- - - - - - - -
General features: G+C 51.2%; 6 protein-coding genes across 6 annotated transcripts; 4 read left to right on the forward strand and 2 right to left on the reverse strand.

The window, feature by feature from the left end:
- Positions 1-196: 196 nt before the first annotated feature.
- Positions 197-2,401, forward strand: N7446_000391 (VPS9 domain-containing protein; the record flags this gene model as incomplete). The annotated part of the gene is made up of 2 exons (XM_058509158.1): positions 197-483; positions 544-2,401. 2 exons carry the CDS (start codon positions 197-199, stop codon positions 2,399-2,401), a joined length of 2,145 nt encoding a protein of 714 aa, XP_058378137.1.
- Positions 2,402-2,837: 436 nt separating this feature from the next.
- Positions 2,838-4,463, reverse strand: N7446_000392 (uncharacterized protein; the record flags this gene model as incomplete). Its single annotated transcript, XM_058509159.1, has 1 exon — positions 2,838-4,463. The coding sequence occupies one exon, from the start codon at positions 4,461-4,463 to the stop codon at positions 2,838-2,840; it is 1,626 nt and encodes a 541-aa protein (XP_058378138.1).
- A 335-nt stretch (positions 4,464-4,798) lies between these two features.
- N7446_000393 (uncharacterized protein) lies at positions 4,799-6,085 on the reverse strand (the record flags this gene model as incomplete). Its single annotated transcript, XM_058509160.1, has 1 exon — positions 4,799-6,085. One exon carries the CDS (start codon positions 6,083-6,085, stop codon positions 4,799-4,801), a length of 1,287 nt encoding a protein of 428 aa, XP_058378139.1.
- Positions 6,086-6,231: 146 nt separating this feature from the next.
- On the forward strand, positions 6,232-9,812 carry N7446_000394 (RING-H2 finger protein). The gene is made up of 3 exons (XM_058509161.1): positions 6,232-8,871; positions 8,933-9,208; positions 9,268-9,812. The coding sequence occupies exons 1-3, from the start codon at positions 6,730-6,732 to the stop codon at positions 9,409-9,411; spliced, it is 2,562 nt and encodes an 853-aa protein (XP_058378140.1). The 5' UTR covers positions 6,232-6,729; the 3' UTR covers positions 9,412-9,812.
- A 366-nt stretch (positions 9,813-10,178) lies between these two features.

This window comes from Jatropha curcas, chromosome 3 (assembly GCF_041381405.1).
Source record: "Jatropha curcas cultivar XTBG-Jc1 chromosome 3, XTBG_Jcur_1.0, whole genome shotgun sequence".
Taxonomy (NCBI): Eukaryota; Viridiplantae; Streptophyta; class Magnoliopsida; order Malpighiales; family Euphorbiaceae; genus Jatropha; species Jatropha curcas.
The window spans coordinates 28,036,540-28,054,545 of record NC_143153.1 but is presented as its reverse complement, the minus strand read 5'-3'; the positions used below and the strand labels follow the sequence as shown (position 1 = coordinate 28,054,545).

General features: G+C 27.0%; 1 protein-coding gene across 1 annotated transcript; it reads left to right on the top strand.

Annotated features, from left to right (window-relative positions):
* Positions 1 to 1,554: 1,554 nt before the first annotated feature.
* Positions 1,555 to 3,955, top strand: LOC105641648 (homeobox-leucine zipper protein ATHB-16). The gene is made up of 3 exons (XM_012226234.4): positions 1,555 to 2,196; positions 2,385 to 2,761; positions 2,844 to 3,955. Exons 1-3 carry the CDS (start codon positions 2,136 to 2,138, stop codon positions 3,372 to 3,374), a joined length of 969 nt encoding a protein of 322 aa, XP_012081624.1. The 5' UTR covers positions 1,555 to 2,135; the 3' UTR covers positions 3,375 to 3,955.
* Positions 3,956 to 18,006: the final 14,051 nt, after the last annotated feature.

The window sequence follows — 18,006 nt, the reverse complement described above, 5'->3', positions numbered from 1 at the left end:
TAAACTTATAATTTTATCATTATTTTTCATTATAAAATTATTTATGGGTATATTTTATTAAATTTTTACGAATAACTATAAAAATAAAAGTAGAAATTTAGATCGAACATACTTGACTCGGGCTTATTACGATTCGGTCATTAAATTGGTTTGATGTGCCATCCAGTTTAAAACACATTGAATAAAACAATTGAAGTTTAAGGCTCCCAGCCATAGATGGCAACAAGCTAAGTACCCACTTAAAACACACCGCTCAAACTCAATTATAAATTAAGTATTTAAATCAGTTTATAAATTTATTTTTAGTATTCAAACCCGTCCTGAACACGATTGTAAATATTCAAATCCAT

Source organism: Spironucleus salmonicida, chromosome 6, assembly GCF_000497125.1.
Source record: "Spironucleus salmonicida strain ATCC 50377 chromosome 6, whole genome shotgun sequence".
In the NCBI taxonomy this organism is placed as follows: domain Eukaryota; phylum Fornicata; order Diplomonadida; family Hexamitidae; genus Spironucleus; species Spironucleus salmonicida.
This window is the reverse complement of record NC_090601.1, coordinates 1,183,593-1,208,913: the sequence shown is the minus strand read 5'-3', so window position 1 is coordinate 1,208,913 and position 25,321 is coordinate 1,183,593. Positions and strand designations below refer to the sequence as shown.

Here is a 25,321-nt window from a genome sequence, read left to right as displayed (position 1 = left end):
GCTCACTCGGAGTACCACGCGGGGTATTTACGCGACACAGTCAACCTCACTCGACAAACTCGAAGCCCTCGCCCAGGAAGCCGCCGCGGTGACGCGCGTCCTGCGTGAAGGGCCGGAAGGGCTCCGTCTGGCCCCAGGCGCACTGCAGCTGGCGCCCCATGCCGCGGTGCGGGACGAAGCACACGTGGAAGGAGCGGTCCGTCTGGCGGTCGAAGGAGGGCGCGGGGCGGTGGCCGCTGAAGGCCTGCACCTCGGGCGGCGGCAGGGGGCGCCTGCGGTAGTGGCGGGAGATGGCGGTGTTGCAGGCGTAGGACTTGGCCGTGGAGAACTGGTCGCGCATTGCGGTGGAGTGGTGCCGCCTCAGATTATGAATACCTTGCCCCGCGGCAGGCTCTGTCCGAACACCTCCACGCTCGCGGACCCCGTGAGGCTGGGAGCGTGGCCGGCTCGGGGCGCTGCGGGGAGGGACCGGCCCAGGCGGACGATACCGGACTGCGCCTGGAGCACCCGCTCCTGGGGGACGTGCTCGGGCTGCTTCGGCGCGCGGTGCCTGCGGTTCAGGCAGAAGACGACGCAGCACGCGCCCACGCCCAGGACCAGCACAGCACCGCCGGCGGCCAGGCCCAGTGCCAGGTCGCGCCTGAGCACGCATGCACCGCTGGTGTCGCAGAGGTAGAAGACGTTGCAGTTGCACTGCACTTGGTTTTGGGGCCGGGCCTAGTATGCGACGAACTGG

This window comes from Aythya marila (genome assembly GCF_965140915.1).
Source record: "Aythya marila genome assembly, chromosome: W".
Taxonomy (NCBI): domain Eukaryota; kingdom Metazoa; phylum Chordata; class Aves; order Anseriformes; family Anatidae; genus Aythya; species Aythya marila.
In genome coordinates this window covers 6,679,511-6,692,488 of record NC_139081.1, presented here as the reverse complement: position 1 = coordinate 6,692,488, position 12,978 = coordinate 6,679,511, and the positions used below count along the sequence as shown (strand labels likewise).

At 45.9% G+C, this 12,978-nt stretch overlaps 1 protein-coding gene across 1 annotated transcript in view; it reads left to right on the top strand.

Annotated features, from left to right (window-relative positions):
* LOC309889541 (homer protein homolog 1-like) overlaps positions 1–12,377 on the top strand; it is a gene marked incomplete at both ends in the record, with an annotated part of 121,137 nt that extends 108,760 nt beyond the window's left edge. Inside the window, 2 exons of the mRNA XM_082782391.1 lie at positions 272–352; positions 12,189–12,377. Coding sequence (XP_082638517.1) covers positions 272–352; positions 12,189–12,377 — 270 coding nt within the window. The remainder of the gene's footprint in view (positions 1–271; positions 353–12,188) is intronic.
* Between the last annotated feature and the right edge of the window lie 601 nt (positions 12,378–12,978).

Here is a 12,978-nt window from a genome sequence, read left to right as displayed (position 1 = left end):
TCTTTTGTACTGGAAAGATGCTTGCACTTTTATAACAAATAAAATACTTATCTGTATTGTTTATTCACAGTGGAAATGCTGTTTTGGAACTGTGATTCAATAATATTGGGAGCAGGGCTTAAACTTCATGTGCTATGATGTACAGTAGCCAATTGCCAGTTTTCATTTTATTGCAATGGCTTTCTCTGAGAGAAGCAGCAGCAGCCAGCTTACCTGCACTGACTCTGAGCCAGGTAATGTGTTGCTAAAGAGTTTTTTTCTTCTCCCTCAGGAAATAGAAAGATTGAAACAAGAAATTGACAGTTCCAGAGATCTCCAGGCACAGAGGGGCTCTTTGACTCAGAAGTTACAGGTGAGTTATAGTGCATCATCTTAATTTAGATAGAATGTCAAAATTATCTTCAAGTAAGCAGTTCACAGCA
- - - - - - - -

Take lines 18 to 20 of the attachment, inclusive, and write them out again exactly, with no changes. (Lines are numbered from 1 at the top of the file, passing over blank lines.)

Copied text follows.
* Positions 1 to 1,554: 1,554 nt before the first annotated feature.
* Positions 1,555 to 3,955, top strand: LOC105641648 (homeobox-leucine zipper protein ATHB-16). The gene is made up of 3 exons (XM_012226234.4): positions 1,555 to 2,196; positions 2,385 to 2,761; positions 2,844 to 3,955. Exons 1-3 carry the CDS (start codon positions 2,136 to 2,138, stop codon positions 3,372 to 3,374), a joined length of 969 nt encoding a protein of 322 aa, XP_012081624.1. The 5' UTR covers positions 1,555 to 2,135; the 3' UTR covers positions 3,375 to 3,955.
* Positions 3,956 to 18,006: the final 14,051 nt, after the last annotated feature.